The successes and struggles of Greece’s shift to clean power production

Nikos Mantzaris joined Kira Taylor on “The Jolt” podcast to discuss the successes and struggles of Greece’s shift to clean power production. The episode was broadcast on May 30th.

The podcast featured the highlights of Kyriakos Mitsotakis’ speech at the Eurelectric power summit. The Greek PM talked about the country’s energy transition and the progress of renewables, as well the plan for Greece to become a green energy exporter.

Nikos Mantzaris’ overall assessment of the progress in the electricity production sector is positive. He focused in particular on the success story of self-production and the continuously downward trend of lignite, which in the first quarter of 2024 showed a further 27% decrease compared to the historic low of 2023. However, he stressed that further progress in electricity production comes with a number of challenges.

Commenting on the great challenge of RES curtailments that deprive not only the cleanest but also the cheapest energy from consumers, Nikos Mantzaris said that it should be an immediate priority of the State to accelerate the installation of electricity storage infrastructure, so that domestic needs can be met by the largest possible part of the clean energy produced. The data so far show that over 400 GWh of renewable energy have been discarded, as the demand especially during midday hours is reduced. On the other hand, in the evening, demand is covered by gas which has seen a 23% increase in the first quarter of 2024 compared to the same period in 2023.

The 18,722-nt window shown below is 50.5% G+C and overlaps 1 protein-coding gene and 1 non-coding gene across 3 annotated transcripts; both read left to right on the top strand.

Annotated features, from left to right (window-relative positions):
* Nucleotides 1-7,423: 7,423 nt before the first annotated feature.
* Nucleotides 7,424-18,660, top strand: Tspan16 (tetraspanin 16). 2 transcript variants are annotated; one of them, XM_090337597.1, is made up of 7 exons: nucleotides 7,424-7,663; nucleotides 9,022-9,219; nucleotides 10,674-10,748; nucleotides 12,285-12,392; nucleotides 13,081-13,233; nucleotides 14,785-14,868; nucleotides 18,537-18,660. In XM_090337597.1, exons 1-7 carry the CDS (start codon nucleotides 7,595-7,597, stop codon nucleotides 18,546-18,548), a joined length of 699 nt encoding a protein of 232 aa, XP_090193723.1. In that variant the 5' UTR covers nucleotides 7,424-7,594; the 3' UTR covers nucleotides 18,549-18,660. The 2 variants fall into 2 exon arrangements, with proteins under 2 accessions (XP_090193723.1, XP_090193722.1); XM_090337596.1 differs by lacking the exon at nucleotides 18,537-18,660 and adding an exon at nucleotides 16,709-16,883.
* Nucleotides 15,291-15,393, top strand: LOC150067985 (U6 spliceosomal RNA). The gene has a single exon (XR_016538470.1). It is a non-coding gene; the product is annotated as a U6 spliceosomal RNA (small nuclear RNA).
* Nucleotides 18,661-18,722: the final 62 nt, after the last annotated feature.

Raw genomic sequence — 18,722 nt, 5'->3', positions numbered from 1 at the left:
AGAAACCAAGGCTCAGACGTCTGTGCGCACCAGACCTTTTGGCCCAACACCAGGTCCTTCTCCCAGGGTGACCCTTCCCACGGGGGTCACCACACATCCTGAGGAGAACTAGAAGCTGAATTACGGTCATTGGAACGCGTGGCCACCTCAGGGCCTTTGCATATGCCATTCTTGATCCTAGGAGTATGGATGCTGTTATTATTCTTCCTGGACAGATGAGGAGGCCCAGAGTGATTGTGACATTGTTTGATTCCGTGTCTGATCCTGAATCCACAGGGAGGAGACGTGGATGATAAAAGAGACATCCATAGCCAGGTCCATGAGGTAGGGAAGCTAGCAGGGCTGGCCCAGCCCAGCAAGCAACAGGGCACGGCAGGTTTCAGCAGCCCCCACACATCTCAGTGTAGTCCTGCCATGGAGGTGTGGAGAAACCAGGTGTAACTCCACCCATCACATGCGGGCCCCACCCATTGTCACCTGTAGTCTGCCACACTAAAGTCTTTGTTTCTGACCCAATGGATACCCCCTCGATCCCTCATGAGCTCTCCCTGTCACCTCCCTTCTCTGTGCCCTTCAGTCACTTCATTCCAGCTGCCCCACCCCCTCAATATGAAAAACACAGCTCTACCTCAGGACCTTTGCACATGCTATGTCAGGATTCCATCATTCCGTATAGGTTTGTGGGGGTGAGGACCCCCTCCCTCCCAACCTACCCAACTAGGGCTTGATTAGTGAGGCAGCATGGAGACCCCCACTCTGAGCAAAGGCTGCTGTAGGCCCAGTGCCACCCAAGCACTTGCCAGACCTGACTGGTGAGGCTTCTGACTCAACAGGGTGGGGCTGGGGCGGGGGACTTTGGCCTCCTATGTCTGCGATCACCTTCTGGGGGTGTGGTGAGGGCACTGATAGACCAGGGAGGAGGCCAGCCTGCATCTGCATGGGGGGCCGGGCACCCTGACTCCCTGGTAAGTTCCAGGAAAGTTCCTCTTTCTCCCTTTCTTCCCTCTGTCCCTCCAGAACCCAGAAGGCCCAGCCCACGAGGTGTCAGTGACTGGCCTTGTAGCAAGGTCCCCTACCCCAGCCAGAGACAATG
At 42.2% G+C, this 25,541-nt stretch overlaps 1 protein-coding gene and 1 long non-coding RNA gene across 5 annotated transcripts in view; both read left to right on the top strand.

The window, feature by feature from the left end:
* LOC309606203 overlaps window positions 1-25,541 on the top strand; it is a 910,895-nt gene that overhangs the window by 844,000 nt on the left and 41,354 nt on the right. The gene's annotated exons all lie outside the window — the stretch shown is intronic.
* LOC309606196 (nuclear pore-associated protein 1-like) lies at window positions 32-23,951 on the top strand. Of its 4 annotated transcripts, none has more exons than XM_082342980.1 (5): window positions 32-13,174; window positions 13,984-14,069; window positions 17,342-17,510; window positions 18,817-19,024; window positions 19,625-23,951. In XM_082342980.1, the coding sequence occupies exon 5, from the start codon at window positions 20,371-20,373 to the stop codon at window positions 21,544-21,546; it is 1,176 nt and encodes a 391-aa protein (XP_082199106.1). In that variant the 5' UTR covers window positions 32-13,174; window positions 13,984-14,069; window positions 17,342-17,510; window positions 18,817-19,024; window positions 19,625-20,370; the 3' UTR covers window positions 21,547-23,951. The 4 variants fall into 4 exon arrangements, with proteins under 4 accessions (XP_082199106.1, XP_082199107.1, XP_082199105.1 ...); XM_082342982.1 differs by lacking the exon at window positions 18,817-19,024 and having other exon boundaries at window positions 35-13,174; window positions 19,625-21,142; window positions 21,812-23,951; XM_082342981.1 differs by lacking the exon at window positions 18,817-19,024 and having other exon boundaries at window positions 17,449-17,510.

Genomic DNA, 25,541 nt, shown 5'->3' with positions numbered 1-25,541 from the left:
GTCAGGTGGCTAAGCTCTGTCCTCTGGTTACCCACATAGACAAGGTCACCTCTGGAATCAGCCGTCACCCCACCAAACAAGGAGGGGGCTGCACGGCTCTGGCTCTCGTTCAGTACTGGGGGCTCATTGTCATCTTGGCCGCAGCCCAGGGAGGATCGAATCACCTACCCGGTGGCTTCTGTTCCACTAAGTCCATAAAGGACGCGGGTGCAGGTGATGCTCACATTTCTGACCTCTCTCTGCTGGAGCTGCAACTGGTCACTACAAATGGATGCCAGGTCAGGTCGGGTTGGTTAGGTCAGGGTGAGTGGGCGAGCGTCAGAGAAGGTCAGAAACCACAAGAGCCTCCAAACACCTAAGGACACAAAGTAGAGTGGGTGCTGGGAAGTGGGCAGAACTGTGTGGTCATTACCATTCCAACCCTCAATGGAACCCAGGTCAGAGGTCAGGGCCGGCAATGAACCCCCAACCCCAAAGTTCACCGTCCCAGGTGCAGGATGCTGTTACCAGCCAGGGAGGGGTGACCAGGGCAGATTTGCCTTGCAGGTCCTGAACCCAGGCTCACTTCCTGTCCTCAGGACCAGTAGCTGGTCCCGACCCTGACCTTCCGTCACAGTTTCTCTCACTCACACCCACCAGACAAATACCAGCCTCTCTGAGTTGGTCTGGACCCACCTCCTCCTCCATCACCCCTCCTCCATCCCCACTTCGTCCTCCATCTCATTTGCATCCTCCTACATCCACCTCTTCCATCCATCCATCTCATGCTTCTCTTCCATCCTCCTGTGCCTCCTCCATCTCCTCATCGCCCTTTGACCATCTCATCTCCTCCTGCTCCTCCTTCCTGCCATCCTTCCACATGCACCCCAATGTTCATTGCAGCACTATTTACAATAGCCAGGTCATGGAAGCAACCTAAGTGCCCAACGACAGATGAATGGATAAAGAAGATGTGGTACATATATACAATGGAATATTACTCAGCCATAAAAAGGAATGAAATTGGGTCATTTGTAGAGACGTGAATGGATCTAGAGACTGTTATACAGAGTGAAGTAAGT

Moreover, Nikos Mantzaris highlighted the major contradiction in the national fossil gas policy: the provision in the new NECP for only a 10% share of gas in electricity production by 2030 is not consistent with the maintenance of 8 gigawatt gas plants. Also, LNG imports have plummeted in the last 10 months and there is no demand from neighbouring countries, while REPowerEU aims to drastically reduce the use of fossil gas across Europe by 2030. The country’s existing and planned gas infrastructure is therefore at risk of becoming stranded assets that will lead to increased energy costs for citizens and the entire national economy.

Finally, in response to Kira Taylor’s question about the Greek islands, Nikos Mantzaris explained that according the NECP all electrical interconnections with the mainland are to be completed by 2029, with the first one being Crete by 2025. The implementation of this plan is expected to permanently solve the islands’ dependence on oil.

You can listen to “The Jolt” podcast here.